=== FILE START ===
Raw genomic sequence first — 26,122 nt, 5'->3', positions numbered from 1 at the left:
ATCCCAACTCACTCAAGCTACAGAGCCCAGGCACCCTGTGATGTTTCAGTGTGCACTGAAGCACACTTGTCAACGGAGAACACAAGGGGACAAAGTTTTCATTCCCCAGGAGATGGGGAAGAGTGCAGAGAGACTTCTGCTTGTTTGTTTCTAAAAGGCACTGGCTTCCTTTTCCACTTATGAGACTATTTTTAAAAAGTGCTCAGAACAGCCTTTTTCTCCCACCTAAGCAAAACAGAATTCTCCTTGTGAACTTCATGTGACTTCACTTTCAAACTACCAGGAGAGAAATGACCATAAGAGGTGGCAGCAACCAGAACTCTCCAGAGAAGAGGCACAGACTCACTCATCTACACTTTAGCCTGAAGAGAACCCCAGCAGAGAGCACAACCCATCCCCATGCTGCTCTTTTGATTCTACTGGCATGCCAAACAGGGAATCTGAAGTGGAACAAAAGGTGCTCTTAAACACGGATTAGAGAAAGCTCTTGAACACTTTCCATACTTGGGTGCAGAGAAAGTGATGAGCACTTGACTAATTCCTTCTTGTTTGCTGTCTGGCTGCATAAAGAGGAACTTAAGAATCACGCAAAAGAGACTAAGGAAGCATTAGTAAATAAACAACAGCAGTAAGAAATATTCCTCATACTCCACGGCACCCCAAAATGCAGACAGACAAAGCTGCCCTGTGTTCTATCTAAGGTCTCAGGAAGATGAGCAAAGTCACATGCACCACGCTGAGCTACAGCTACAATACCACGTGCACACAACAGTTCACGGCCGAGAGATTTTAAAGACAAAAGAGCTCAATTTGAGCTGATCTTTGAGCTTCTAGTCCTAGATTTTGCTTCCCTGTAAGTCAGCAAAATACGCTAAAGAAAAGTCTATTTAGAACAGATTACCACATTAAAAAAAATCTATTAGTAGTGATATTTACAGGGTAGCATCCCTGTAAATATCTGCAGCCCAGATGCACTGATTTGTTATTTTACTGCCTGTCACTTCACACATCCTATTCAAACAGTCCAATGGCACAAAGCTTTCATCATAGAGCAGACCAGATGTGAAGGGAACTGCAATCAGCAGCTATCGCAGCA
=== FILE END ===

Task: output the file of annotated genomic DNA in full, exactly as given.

Raw genomic sequence first — 26,122 nt, 5'->3', positions numbered from 1 at the left:
ATCCCAACTCACTCAAGCTACAGAGCCCAGGCACCCTGTGATGTTTCAGTGTGCACTGAAGCACACTTGTCAACGGAGAACACAAGGGGACAAAGTTTTCATTCCCCAGGAGATGGGGAAGAGTGCAGAGAGACTTCTGCTTGTTTGTTTCTAAAAGGCACTGGCTTCCTTTTCCACTTATGAGACTATTTTTAAAAAGTGCTCAGAACAGCCTTTTTCTCCCACCTAAGCAAAACAGAATTCTCCTTGTGAACTTCATGTGACTTCACTTTCAAACTACCAGGAGAGAAATGACCATAAGAGGTGGCAGCAACCAGAACTCTCCAGAGAAGAGGCACAGACTCACTCATCTACACTTTAGCCTGAAGAGAACCCCAGCAGAGAGCACAACCCATCCCCATGCTGCTCTTTTGATTCTACTGGCATGCCAAACAGGGAATCTGAAGTGGAACAAAAGGTGCTCTTAAACACGGATTAGAGAAAGCTCTTGAACACTTTCCATACTTGGGTGCAGAGAAAGTGATGAGCACTTGACTAATTCCTTCTTGTTTGCTGTCTGGCTGCATAAAGAGGAACTTAAGAATCACGCAAAAGAGACTAAGGAAGCATTAGTAAATAAACAACAGCAGTAAGAAATATTCCTCATACTCCACGGCACCCCAAAATGCAGACAGACAAAGCTGCCCTGTGTTCTATCTAAGGTCTCAGGAAGATGAGCAAAGTCACATGCACCACGCTGAGCTACAGCTACAATACCACGTGCACACAACAGTTCACGGCCGAGAGATTTTAAAGACAAAAGAGCTCAATTTGAGCTGATCTTTGAGCTTCTAGTCCTAGATTTTGCTTCCCTGTAAGTCAGCAAAATACGCTAAAGAAAAGTCTATTTAGAACAGATTACCACATTAAAAAAAATCTATTAGTAGTGATATTTACAGGGTAGCATCCCTGTAAATATCTGCAGCCCAGATGCACTGATTTGTTATTTTACTGCCTGTCACTTCACACATCCTATTCAAACAGTCCAATGGCACAAAGCTTTCATCATAGAGCAGACCAGATGTGAAGGGAACTGCAATCAGCAGCTATCGCAGCA